In another embodiment of the present invention, schematically illustrated in FIG. 26, a novel technique for generating fluorine species for use in chemical processes is illustrated. A gas supply 1710 contains one or more gaseous fluorine compounds, such as NF3, or a mixture of gases including one or more fluorine compounds. Gas from gas supply 1710 is introduced into a gas inlet 1712 of DBD device 1714 of the present invention. While flowing through the DBD device, the gas is subjected to plasma treatment, forming fluorine species such as fluorine atoms, ions and/or radicals. These species are discharged from DBD device 1714 through gas outlet 1716. The fluorine species thus generated can be used in a chemical processing method, technique or device 1718. Examples of processing device 1718 include wafer fabricating devices, such as etch chambers and vapor deposition chambers wherein the fluorine can be utilized to etch semiconductor devices or to clean the fabricating chambers. DBD device 1714 includes for example novel DBD cells 100, 200, 500 and 800, novel DBD reactors 900, 1010 and 1110 and novel DBD treatment devices 540, 1000 and 1100 as described in connection with FIGS. 6, 9, 14, 17, 18, 19 and 20 respectively. A suitable gas supply 1710 includes equipment such as gas supply containers, for example pressurized containers, and/or a gas control panel. The combination of novel DBD device 1714 and a chemical processing device 1718 forms a chemical processing system of the present invention. A semiconductor processing system of the present system is formed by the combination of novel DBD device 1714 and chemical processing equipment 1718 comprising a semiconductor or wafer manufacturing device.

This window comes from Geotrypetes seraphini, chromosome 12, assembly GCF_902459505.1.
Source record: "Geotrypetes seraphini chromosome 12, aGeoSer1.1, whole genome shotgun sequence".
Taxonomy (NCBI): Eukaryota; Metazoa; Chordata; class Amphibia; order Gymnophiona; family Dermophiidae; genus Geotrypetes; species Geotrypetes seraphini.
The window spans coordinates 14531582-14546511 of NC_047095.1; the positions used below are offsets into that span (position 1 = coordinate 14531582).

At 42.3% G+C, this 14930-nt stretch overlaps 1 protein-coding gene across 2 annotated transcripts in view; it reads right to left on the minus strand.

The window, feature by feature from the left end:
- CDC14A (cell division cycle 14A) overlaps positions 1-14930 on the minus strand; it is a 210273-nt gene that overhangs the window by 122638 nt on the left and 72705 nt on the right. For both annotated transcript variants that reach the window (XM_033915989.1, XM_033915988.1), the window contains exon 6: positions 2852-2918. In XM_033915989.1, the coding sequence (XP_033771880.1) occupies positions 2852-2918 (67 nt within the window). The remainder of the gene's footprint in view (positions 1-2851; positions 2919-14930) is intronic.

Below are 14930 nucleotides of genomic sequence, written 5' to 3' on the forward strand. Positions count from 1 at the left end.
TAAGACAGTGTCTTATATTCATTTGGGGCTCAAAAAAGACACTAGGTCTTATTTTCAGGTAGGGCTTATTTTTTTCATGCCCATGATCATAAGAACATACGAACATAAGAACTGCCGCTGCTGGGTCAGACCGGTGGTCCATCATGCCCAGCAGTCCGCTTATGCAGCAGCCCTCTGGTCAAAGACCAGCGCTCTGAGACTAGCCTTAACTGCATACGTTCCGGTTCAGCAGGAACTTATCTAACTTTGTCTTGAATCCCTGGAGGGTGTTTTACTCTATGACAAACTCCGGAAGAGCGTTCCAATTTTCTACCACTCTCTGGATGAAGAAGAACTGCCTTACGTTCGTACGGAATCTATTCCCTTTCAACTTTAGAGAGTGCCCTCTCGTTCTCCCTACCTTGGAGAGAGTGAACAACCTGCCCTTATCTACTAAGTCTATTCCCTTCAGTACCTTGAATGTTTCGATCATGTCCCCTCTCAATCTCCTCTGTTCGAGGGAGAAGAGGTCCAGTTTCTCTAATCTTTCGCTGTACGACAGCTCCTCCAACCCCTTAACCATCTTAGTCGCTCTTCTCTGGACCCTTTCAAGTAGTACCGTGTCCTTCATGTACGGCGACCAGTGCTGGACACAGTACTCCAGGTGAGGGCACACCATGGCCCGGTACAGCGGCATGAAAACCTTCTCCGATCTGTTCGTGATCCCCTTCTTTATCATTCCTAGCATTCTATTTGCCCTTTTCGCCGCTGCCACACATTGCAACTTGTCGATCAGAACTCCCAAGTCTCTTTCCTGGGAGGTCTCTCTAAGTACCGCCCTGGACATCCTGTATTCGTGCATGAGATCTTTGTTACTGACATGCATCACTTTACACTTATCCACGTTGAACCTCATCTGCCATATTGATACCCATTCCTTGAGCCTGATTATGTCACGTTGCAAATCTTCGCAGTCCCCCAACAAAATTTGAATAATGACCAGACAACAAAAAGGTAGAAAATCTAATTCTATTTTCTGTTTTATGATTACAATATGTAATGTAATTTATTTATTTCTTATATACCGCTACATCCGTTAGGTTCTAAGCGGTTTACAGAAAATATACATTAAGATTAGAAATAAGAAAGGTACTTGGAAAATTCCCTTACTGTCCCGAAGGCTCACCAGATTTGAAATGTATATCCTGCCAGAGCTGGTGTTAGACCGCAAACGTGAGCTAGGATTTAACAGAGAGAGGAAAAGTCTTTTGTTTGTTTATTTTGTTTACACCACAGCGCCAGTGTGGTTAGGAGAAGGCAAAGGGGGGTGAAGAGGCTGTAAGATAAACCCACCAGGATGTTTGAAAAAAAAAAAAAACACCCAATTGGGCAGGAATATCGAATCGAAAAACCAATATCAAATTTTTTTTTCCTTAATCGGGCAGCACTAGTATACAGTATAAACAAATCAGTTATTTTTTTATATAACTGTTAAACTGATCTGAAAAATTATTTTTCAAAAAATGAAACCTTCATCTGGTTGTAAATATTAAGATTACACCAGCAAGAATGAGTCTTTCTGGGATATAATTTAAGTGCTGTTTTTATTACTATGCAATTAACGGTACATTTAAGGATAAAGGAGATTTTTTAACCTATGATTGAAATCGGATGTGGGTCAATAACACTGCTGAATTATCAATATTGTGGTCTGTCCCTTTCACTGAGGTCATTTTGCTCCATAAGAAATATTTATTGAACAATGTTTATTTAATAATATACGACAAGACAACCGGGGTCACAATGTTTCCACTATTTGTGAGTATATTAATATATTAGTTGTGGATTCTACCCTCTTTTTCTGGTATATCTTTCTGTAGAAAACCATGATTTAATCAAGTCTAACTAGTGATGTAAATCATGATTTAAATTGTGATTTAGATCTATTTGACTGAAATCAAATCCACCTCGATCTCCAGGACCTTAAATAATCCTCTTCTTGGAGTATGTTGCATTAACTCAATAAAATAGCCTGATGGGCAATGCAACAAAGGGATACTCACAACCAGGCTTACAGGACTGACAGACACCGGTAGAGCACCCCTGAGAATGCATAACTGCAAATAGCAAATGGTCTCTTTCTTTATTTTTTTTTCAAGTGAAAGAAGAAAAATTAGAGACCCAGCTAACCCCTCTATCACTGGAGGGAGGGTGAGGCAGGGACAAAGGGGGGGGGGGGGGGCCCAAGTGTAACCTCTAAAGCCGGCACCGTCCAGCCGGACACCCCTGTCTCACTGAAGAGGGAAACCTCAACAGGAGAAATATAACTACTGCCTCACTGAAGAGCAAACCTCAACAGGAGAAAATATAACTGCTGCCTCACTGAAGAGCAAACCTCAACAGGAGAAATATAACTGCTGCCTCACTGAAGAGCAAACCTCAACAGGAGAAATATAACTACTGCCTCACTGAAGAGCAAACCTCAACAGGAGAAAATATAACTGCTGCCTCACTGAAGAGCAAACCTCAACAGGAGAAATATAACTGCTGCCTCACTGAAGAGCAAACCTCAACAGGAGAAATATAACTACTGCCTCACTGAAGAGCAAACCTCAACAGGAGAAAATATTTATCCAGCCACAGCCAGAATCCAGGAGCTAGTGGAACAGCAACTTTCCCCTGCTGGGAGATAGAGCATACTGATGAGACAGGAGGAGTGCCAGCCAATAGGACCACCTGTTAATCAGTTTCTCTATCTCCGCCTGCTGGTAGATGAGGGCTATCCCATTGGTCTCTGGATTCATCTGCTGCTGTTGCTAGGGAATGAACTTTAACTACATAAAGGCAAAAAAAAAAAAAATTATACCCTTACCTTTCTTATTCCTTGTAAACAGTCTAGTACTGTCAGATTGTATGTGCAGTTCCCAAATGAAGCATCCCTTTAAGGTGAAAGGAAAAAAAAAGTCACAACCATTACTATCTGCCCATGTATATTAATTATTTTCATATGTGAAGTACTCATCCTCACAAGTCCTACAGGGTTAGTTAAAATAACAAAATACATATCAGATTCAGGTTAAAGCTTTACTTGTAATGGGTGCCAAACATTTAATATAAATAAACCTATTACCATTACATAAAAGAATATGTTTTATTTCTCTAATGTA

The invention has been described in terms of the preferred embodiment. One skilled in the art will recognize that it would be possible to construct the elements of the present invention from a variety of means and to modify the placement of components in a variety of ways. While the embodiments of the invention have been described in detail and shown in the accompanying drawings, it will be evident that various additional modifications are possible without departing from the scope of the invention as set forth in the following claims.